The statute simply states that a district court in the district where the person resides or is found may order him to give his testimony or produce documents. However, the statute is silent as to where those documents must be located. To date, only a few cases have addressed the extraterritorial scope of Section 1782. For the purpose of compelling testimony of a foreign individual, one District Court held that mere physical presence in the district, even if only temporary, is enough to satisfy the statute’s requirement. Indeed, the same court held that a foreign individual served in the United States while visiting would be subject to an order compelling testimony, even if that order was granted prior to that individual’s arrival in the United States.

For the purpose of producing documents located abroad, the courts have been divided. A number of courts have refused to compel U.S.-based entities to turn over documents in the possession of their non-U.S. based affiliates or parents. However, other courts have ruled that Section 1782 does not expressly prohibit the production of documents located abroad. One such decision ordered a U.S.-based consulting firm to produce documents it created and maintained in Germany. In another case, a court noted that it was authorized to compel the production of documents belonging to a non-U.S. based entity that were temporarily in the possession of the entity’s U.S. attorneys before denying the request on discretionary grounds. Moreover, no court to date has addressed the boundaries of Section 1782 as they relate to electronic documents. In today’s ever growing electronic world, the location” of data and documents accessible and stored electronically is certainly a gray area. Arguably, a foreign entity with a small office located in the United States could be compelled under Section 1782 to produce its electronic data and documents from around the world that the small U.S. office has electronic access to through the Internet or otherwise under the argument that such document are in the possession and control of that U.S. office. Future court decisions addressing these specific issues regarding the extraterritorial scope, along with other unsettled boundaries of Section 1782, are likely and require close monitoring.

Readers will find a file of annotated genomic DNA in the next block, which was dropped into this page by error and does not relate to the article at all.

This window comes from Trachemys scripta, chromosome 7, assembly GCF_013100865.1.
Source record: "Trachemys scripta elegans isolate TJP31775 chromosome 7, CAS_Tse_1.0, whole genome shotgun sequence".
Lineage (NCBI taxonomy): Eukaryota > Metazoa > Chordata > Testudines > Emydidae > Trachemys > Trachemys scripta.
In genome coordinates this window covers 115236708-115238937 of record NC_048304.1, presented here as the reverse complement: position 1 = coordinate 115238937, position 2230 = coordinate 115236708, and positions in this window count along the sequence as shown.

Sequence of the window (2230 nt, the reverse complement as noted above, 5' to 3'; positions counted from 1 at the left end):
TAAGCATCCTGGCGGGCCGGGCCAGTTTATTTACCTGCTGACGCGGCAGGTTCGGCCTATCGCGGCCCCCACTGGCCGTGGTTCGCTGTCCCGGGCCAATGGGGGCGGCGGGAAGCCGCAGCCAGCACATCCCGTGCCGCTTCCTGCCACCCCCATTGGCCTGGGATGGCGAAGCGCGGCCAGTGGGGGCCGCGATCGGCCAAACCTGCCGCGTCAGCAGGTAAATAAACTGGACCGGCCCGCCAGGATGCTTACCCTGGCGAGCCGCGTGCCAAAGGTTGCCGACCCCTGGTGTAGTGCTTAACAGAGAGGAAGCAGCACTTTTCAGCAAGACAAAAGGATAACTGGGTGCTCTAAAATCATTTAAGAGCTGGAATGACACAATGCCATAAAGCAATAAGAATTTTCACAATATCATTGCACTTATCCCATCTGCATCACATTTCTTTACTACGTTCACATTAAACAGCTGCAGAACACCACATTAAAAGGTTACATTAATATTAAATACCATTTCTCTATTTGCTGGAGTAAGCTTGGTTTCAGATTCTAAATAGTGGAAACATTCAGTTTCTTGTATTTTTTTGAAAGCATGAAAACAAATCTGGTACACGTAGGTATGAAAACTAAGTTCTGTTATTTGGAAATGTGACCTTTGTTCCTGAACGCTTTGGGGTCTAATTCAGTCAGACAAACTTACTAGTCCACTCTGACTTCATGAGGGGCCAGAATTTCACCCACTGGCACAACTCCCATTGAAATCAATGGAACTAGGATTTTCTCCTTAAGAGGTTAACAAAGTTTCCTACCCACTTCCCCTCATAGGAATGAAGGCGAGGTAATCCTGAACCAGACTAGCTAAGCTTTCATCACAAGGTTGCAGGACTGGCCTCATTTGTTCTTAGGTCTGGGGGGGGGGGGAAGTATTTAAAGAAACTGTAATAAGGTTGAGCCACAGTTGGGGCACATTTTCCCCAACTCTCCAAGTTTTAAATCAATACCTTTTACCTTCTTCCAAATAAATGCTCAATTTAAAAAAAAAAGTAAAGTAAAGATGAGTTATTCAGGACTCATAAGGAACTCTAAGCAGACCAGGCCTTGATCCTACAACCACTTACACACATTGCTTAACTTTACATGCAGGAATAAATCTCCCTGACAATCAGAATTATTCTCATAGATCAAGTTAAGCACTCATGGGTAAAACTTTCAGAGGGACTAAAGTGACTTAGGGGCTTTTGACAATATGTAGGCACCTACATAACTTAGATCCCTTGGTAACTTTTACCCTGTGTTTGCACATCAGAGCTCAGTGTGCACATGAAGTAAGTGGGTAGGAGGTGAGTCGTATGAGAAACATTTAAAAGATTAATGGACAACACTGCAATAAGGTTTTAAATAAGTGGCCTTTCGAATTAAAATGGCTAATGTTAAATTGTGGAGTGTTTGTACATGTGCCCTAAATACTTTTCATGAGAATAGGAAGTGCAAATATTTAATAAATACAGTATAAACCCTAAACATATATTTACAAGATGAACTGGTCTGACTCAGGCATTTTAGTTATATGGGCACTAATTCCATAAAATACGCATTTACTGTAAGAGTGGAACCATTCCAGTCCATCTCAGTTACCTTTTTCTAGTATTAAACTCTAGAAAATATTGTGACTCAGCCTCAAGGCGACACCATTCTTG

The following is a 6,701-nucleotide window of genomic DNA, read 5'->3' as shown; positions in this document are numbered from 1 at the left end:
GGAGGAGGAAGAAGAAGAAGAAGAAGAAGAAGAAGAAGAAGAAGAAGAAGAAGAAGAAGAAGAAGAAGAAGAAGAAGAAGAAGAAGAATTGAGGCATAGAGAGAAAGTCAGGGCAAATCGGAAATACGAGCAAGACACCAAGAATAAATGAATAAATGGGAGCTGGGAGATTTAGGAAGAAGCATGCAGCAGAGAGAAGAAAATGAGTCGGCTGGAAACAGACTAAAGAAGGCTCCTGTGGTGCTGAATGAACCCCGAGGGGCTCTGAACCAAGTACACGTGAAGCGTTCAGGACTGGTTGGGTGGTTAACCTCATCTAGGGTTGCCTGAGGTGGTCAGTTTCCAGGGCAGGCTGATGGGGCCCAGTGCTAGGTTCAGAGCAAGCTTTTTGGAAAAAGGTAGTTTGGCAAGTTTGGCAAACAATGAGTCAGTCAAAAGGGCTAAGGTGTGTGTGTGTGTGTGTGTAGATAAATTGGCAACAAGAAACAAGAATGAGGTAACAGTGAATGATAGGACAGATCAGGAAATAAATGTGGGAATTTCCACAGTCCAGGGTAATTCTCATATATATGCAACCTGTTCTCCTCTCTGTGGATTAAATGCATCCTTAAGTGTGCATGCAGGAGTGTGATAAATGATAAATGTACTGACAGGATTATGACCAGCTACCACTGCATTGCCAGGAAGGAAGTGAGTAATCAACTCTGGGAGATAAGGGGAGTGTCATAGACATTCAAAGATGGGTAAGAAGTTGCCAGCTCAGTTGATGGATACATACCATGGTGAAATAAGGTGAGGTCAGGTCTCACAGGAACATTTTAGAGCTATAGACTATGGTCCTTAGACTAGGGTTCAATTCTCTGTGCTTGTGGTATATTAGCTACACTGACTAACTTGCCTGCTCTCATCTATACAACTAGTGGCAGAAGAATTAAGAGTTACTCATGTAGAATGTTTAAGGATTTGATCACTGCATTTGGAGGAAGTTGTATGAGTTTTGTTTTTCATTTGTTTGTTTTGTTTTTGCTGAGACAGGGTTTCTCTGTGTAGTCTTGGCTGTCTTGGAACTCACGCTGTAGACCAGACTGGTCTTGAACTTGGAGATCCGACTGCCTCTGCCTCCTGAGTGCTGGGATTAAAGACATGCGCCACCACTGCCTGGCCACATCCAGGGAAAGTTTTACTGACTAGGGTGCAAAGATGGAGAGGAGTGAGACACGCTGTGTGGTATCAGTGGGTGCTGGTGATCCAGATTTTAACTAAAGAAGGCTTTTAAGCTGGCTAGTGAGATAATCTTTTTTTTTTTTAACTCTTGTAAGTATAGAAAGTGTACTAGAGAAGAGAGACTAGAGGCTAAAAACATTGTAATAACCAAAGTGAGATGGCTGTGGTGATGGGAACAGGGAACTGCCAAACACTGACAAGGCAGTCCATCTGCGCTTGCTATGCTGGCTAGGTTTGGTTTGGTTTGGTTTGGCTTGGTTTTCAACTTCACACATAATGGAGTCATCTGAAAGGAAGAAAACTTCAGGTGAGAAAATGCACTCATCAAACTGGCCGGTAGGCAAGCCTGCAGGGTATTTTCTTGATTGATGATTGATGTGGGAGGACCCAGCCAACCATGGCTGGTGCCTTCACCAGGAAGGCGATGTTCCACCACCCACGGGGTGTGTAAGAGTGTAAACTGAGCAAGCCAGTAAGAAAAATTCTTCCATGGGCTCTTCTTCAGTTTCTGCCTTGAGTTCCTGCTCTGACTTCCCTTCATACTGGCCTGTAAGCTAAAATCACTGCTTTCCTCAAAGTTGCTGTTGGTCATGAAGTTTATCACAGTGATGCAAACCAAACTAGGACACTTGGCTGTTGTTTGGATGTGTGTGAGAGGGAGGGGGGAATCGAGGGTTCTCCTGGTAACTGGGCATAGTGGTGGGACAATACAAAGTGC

Section 1782 provides an unparalleled discovery tool for parties to take advantage of the broad U.S. discovery procedures for use in foreign proceedings. However, the applicability and boundaries of Section 1782 have not been fully established by the U.S. federal courts. Therefore, it is essential for all foreign entities to educate themselves about Section 1782 and keep themselves abreast of developments in order to take advantage of or to defend themselves against such requests.

Further Reading

For further information concerning Section 1782, the reader may wish to consult the following authorities (available publicly or upon request from the author):

  1. Intel Corporation v. Advanced Micro Devices, 542 U.S. 241 (2004); Advanced Micro Devices, Inc. v. Intel Corp., No. C 01-7033, 2004 WL 2282320 (N.D. Cal. Oct. 4, 2004); In re Matter of the Application of Oxus Gold plc, Misc. No. 06-82-GEB, 2007 WL 1037387 (D.N.J. April 2, 2007); In re Application of Roz Trading Ltd., 469 F.Supp.2d 1221 (N.D. Ga. 2006); Edelman v. Taittinger, 295 F.3d 171 (2nd Cir. 2002); Norex Petroleum Ltd. v. Chubb Ins. Co. of Canada, 384 F.Supp.2d 45 (D.C. 2005); Kestrel Coal PTY, Ltd. v. Joy Global, Inc., 362 F.3d 401 (7th Cir. 2004); In re Gemeinschaftpraxis Dr. Med. Schottdorf, No. M19-88 2006 WL 3844464 (S.D.N.Y. Dec. 29, 2006); and In re Application of Schmitz, 259 F.Supp.2d 294 (S.D.N.Y. 2003).